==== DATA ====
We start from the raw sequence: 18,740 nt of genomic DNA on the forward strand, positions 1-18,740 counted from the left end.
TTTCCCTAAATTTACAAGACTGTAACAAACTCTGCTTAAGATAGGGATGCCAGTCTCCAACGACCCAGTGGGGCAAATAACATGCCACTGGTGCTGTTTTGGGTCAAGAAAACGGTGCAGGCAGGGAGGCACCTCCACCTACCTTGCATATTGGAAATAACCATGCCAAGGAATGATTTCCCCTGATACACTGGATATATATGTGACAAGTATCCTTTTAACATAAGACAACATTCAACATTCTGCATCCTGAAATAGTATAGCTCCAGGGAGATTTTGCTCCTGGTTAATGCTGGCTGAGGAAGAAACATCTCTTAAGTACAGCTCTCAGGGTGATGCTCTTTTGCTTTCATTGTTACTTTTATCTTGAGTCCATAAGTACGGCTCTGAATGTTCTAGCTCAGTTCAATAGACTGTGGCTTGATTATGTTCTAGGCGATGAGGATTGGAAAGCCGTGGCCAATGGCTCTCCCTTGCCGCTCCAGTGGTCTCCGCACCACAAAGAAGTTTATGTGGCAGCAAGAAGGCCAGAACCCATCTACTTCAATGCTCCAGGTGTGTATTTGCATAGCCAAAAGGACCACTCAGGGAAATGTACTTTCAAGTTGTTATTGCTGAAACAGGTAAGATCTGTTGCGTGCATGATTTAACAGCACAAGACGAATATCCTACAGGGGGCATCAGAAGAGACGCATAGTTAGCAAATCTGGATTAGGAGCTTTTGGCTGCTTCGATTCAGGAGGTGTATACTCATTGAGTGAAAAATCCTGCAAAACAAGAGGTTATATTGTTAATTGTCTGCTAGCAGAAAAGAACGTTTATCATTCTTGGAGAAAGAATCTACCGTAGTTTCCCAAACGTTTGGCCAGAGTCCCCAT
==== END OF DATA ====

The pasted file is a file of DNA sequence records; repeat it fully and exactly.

We start from the raw sequence: 18,740 nt of genomic DNA on the forward strand, positions 1-18,740 counted from the left end.
TTTCCCTAAATTTACAAGACTGTAACAAACTCTGCTTAAGATAGGGATGCCAGTCTCCAACGACCCAGTGGGGCAAATAACATGCCACTGGTGCTGTTTTGGGTCAAGAAAACGGTGCAGGCAGGGAGGCACCTCCACCTACCTTGCATATTGGAAATAACCATGCCAAGGAATGATTTCCCCTGATACACTGGATATATATGTGACAAGTATCCTTTTAACATAAGACAACATTCAACATTCTGCATCCTGAAATAGTATAGCTCCAGGGAGATTTTGCTCCTGGTTAATGCTGGCTGAGGAAGAAACATCTCTTAAGTACAGCTCTCAGGGTGATGCTCTTTTGCTTTCATTGTTACTTTTATCTTGAGTCCATAAGTACGGCTCTGAATGTTCTAGCTCAGTTCAATAGACTGTGGCTTGATTATGTTCTAGGCGATGAGGATTGGAAAGCCGTGGCCAATGGCTCTCCCTTGCCGCTCCAGTGGTCTCCGCACCACAAAGAAGTTTATGTGGCAGCAAGAAGGCCAGAACCCATCTACTTCAATGCTCCAGGTGTGTATTTGCATAGCCAAAAGGACCACTCAGGGAAATGTACTTTCAAGTTGTTATTGCTGAAACAGGTAAGATCTGTTGCGTGCATGATTTAACAGCACAAGACGAATATCCTACAGGGGGCATCAGAAGAGACGCATAGTTAGCAAATCTGGATTAGGAGCTTTTGGCTGCTTCGATTCAGGAGGTGTATACTCATTGAGTGAAAAATCCTGCAAAACAAGAGGTTATATTGTTAATTGTCTGCTAGCAGAAAAGAACGTTTATCATTCTTGGAGAAAGAATCTACCGTAGTTTCCCAAACGTTTGGCCAGAGTCCCCAT